Trend number three in our series of blog posts on the top seven ITSM trends for 2014 is Omnichannel IT Support.
When consumers are looking to buy products or services, they want to engage through the channel of their choice – the one that suits them best at that time, not what suits the retailer. It’s all about what works in their current context. There only used to be one context for consumers – going to the store. They had to be physically there to buy. Along came mail order catalogs, the telephone and TV shopping channels. The home was the new consumer context. Then the web came along, driving a massive explosion in home shopping. Next, smartphone technology made it all available on the move. Today, retailers need to consider a much wider range of consumer behaviours and contexts.
Likewise, business people now expect the same from IT – to get support when, where and how they need it. Omnichannel (all channels) support is about improving the end user’s experience by giving them choice – Which channel works best for them right now? It’s about understanding the variety of end user contexts – the situations they are working in. They might be in the office now, on a train in ten minutes and at the airport in an hour, but that doesn’t mean they’re not working and don’t require access to services and support.
Support demands are situational. What they need depends on where they are and what they’re doing. At a desk, an employee might need internet service, applications and communications. In a meeting room they might use video-conferencing services and Wi-Fi. These days, end users expect continuity of services and support wherever they are, and via whatever device is to hand – desktop, laptop, tablet, or phone. The challenge for IT is to provide a seamless service and support experience across all channels – hence, Omnichannel.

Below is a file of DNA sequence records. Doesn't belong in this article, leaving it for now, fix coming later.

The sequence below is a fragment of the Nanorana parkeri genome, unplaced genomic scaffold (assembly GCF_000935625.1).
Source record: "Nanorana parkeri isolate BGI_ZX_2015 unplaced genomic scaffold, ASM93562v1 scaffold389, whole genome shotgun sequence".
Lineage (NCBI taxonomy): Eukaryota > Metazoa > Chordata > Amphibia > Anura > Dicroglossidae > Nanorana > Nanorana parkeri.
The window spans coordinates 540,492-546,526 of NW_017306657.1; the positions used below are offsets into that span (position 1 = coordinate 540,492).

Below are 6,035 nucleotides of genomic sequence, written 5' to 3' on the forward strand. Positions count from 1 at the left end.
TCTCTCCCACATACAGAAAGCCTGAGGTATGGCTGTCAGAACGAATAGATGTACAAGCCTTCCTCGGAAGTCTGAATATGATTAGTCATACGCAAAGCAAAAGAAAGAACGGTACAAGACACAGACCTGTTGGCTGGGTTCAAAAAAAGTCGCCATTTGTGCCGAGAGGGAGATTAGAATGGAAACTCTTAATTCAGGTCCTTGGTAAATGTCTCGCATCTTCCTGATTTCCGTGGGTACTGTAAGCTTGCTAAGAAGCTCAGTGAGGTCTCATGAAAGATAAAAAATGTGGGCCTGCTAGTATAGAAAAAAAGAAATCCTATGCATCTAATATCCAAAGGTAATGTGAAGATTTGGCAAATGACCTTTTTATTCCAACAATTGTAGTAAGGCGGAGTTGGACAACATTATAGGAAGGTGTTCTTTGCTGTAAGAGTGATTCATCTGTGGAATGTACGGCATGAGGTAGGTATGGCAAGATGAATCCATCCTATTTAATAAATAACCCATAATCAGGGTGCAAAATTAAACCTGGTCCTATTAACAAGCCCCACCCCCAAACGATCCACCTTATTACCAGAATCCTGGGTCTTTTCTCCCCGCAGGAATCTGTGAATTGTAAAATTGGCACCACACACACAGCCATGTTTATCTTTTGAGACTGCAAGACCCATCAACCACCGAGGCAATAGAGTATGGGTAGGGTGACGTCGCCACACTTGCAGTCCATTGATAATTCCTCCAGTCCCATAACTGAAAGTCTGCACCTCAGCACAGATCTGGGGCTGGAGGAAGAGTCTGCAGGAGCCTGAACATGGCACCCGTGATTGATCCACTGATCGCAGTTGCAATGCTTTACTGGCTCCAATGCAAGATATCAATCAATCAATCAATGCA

In a nutshell, it’s about adding web, mobile and social channels to supplement tradition service desk channels (phone, email and walkup), and support a modern always-connected, mobile, social workforce. However, to make it seamless, data must be available across all channels. If a user logs an incident via a web interface, they will want to view, track and update that incident via a mobile device.
A large proportion of enterprise organizations have web self-service and service catalog portals, which covers desktops and laptops, so the next step is to extend the reach of the service desk by catering for mobile devices via native support apps or a device-agnostic HTML5 interface. IT organizations will need to ensure the systems that support communication across different channels are integrated to provide a seamless experience for end users and seamless management for IT.
You can read more about the top 7 ITSM trends in our latest whitepaper.